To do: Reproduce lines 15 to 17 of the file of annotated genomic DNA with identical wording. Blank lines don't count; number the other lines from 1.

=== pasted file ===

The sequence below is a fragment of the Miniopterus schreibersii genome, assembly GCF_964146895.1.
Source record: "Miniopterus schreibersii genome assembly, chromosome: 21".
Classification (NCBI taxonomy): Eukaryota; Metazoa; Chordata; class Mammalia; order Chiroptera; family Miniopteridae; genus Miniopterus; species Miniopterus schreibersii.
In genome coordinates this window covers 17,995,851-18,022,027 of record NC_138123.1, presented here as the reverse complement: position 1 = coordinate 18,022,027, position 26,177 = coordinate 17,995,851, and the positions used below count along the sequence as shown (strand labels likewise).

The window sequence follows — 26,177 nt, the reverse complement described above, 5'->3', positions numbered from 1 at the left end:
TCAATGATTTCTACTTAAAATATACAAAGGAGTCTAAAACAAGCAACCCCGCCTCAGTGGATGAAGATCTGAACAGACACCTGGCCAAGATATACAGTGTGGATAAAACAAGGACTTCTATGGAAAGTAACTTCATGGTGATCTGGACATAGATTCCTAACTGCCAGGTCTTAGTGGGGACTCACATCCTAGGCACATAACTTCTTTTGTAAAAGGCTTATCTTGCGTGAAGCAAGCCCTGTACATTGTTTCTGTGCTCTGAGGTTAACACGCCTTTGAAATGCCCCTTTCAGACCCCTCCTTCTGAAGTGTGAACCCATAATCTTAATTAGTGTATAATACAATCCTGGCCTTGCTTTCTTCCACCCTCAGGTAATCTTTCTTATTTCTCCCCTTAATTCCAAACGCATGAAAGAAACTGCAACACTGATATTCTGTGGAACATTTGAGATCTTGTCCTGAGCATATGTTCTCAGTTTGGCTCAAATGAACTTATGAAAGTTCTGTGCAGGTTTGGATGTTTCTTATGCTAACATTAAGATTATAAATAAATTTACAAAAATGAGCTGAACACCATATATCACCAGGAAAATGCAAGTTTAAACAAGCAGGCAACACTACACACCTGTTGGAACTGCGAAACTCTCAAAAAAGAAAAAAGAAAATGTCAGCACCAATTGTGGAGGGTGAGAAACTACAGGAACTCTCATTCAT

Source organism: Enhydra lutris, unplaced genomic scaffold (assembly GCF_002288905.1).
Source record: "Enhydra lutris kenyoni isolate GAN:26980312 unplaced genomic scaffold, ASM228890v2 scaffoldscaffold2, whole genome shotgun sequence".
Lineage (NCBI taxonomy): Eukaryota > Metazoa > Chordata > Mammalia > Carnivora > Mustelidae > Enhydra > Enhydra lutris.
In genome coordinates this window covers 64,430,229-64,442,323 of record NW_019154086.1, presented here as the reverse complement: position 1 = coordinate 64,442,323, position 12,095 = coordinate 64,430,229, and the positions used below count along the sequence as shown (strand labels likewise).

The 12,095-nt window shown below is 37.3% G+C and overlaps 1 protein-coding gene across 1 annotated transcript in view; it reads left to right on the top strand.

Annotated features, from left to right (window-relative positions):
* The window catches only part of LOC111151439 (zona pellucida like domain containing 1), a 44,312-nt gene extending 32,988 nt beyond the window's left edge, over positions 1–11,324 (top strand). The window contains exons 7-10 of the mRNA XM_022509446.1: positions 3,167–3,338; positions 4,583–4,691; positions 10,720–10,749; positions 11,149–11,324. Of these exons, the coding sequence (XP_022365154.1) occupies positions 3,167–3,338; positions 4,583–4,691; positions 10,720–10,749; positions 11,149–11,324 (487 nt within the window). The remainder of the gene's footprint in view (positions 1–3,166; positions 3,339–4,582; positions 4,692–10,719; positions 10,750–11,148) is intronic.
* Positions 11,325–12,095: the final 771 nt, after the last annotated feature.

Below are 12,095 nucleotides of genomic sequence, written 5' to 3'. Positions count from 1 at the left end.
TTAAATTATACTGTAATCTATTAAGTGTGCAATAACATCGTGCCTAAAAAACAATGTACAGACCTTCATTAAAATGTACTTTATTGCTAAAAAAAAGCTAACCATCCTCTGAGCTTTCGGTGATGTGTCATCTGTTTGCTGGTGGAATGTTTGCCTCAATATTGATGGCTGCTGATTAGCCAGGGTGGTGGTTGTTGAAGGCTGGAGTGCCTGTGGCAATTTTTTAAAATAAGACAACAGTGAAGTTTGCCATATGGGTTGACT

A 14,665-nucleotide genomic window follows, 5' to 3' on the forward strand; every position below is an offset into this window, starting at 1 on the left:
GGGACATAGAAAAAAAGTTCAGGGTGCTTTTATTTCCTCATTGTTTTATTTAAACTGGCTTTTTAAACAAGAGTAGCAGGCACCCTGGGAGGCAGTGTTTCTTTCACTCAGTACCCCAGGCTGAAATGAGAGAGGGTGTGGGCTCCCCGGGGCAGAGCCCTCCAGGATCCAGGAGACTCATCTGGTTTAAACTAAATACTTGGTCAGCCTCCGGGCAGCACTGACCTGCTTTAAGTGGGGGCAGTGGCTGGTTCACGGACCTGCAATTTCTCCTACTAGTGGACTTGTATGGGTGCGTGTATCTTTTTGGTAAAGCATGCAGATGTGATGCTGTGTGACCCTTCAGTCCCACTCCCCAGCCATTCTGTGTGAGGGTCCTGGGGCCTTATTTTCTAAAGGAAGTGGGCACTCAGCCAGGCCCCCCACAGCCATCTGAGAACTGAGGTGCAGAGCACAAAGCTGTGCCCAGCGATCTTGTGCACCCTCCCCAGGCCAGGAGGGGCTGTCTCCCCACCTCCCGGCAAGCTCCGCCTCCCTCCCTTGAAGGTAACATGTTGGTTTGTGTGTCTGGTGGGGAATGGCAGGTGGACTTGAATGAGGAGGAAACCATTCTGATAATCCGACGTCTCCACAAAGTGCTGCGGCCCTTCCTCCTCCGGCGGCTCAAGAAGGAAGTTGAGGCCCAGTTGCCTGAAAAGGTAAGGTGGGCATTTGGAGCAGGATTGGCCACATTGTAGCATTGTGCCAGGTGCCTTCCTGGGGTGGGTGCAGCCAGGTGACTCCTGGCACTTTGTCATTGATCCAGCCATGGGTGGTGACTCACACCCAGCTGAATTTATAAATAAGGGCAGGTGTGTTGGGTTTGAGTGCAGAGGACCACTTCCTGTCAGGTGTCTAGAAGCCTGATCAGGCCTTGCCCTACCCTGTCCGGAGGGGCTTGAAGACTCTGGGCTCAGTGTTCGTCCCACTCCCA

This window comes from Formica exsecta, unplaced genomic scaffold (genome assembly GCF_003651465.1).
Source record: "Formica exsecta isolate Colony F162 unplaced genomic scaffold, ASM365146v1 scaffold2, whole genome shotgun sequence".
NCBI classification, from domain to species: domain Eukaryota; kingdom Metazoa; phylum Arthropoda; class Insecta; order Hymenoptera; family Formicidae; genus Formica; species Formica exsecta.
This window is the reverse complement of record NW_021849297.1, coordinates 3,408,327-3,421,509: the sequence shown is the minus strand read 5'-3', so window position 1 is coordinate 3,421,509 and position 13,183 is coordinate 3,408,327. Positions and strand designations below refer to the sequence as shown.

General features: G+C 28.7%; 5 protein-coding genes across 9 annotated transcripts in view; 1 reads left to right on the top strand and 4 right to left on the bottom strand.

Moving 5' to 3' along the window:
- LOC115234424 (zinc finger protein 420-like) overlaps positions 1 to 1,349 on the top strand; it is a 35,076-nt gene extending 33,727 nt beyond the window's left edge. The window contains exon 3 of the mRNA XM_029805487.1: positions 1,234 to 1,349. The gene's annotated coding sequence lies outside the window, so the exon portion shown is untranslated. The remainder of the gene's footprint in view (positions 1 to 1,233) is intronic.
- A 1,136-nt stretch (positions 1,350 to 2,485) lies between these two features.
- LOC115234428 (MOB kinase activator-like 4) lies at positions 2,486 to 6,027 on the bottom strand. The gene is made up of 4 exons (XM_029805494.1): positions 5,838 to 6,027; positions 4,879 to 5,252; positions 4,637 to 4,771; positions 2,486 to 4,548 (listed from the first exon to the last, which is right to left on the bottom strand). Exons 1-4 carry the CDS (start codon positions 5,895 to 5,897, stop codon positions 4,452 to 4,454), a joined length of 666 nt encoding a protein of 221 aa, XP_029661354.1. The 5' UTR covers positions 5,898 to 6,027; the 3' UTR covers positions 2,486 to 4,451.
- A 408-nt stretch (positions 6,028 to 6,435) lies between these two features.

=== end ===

Below are 12,095 nucleotides of genomic sequence, written 5' to 3'. Positions count from 1 at the left end.
TTAAATTATACTGTAATCTATTAAGTGTGCAATAACATCGTGCCTAAAAAACAATGTACAGACCTTCATTAAAATGTACTTTATTGCTAAAAAAAAGCTAACCATCCTCTGAGCTTTCGGTGATGTGTCATCTGTTTGCTGGTGGAATGTTTGCCTCAATATTGATGGCTGCTGATTAGCCAGGGTGGTGGTTGTTGAAGGCTGGAGTGCCTGTGGCAATTTTTTAAAATAAGACAACAGTGAAGTTTGCCATATGGGTTGACT

A 14,665-nucleotide genomic window follows, 5' to 3' on the forward strand; every position below is an offset into this window, starting at 1 on the left: